amaya at lake

amaya at lake

Tuesday, July 30, 2013

What's today?

     Today we went to Los Angeles for some fun. Just trying to squeeze in one more day of fun before Josh has to return to work on Thursday. We've really been enjoying our summer. Spending time with family, a family reunion, meeting new PFFD families, going to the beach, play dates, the PossAbilities swim party, museums, movies, a local zoo and swimming lessons. Today we finally got to go to the LACMA museum in Los Angeles. Then we headed over to the Farmer's Market for some sweet treats. The girls asked to ride the trolley so we did that too. In the middle of the day, out of nowhere Amaya asked, "wait, what's today?""Tuesday, July 30th," I said. She looked at me, with a look that's hard to describe, and said, "ah, two more weeks until my surgery. I hate surgeries."Josh picked her up, consoled her, comforted her, and talked her through it. 
     But that look, and her question still sits with me. I'm not so much bothered by her comment that she "hates surgeries." I mean, does anyone like surgeries? Except for maybe surgeons. I don't blame her for hating surgeries or dreading having to have another one. But, what bothers me is that she knew exactly how much longer until her surgery. She knows when it is, and seems to be thinking about it, counting down to it, and worrying about it. Possibly even dreading it. It breaks my heart to think that she has all this worry, anxiety, fear, feeling of dread on her almost eight year old shoulders. Ugh. And even though she seems to be handling it all quite well, my aching heart can't help but wish that I could take these fears and worries away. It seems no matter how much we try to explain to her that this is an "easy" surgery, and not a big deal, etc. she still wishes she didn't have to have one more surgery. Bottom line is that a surgery is still a surgery, no matter how small or easy it is. Even though its a simpler procedure, with only an out patient stay, and a quicker recovery it seems the feelings leading up to it are all the same. For her and for our family. Even Lidie has expressed some concern for Amaya and her upcoming surgery. Lidie loves her sister and often tells us that she wished she would have the "short leg and fixator, not Amaya."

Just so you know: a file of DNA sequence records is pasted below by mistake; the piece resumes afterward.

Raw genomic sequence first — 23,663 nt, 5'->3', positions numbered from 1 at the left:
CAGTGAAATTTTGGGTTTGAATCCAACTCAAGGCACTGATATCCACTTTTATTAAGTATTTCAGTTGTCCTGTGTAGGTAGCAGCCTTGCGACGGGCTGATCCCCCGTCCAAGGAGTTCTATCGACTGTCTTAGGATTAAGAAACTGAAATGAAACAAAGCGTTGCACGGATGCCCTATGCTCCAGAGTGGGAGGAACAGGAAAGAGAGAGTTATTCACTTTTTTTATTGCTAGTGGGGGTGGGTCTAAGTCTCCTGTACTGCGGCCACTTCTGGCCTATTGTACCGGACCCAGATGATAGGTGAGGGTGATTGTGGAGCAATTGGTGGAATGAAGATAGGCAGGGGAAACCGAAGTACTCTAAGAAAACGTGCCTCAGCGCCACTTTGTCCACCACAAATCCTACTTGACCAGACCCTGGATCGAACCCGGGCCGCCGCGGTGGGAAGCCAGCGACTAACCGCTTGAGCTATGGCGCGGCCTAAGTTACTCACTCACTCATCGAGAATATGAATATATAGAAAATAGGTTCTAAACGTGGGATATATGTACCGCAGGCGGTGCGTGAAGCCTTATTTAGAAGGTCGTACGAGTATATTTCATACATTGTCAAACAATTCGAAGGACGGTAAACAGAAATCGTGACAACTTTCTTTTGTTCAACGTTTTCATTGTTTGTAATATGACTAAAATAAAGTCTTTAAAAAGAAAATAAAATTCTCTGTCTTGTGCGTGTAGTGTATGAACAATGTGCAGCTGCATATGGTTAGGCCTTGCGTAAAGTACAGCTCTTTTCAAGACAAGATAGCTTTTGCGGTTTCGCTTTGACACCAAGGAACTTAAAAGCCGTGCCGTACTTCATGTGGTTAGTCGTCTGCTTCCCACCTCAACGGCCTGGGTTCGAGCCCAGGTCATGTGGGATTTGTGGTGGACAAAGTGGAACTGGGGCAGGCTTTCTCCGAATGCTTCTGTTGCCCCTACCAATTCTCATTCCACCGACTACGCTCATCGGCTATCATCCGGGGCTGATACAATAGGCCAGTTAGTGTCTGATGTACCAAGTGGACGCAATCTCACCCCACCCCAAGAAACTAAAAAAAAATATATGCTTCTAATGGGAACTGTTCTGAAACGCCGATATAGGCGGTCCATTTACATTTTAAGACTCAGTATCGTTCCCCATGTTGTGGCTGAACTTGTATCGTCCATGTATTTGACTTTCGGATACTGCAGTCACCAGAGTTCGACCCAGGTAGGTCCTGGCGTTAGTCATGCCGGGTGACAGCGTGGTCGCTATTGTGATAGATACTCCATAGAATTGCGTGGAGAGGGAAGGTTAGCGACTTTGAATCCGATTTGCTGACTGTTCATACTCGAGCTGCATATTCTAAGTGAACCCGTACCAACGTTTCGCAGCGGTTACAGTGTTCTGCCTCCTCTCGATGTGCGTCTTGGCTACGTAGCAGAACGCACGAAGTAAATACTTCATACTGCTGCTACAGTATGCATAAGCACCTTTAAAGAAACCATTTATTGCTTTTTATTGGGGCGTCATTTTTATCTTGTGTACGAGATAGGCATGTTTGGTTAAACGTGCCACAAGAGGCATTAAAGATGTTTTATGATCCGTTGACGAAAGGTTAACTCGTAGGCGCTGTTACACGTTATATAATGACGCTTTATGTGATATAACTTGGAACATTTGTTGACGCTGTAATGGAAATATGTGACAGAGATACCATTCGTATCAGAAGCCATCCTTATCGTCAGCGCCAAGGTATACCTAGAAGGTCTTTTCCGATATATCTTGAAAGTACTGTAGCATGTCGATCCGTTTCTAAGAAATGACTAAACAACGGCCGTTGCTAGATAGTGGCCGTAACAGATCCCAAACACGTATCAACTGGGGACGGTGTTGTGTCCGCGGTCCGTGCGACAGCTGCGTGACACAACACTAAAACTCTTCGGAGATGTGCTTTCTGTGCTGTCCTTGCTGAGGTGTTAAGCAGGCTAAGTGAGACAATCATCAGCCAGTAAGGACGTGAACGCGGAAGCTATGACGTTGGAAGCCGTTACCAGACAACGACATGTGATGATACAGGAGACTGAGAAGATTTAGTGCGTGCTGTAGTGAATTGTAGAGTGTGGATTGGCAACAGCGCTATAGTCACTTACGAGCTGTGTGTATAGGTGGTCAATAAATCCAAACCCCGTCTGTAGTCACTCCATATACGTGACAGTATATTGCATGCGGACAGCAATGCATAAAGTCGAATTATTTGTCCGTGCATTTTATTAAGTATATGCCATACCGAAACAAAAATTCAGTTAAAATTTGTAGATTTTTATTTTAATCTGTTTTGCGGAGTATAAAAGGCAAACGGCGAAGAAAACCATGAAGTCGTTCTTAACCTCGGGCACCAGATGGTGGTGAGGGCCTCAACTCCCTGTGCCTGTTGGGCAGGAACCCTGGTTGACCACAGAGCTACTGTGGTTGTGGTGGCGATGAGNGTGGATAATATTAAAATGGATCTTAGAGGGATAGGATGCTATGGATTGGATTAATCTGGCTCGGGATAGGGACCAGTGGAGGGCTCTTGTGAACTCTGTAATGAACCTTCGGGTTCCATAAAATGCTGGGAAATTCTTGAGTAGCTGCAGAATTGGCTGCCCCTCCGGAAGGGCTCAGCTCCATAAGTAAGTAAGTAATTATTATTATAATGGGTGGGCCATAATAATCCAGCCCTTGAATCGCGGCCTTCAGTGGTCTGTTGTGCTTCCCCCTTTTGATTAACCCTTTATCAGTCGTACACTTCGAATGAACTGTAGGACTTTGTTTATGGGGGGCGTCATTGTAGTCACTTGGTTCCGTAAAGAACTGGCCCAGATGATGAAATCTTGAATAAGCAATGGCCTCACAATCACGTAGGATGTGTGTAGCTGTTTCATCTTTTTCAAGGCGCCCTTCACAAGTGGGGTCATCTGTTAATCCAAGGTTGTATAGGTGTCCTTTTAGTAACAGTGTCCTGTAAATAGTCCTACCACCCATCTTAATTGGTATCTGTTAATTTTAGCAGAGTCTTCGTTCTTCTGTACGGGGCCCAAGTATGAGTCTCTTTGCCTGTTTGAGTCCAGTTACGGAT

So please keep my girls in your thoughts. Send them calming thoughts these next two weeks. Thanks again for your care and concern.
The girls hugging at Seal Beach after a fun day of playing. And in case you're wondering no they're not wearing lipstick, its just the filter on the camera.     
 
Josh took this today of Amaya and me holding hands. It makes me smile just to look at it.
Here's the water slide at the Drayson Center where the PossAbilities swim party took place. The swim party marked the one year anniversary since Amaya has been a member of PossAbilites. We've benefited so much from their programs.

This year Amaya decided she wanted to try the water slide. She loved it! It didn't bother her hip (I was worried the whole time) so she slid many times!
Here she goes.
 Look at that smile. 
Here's sweet Lidie enjoying her first pool party since learning how to swim. She decided to save the water slide until next year.  
Look at her go. 
She slid down so fast!

Friday, July 12, 2013

Rod Removal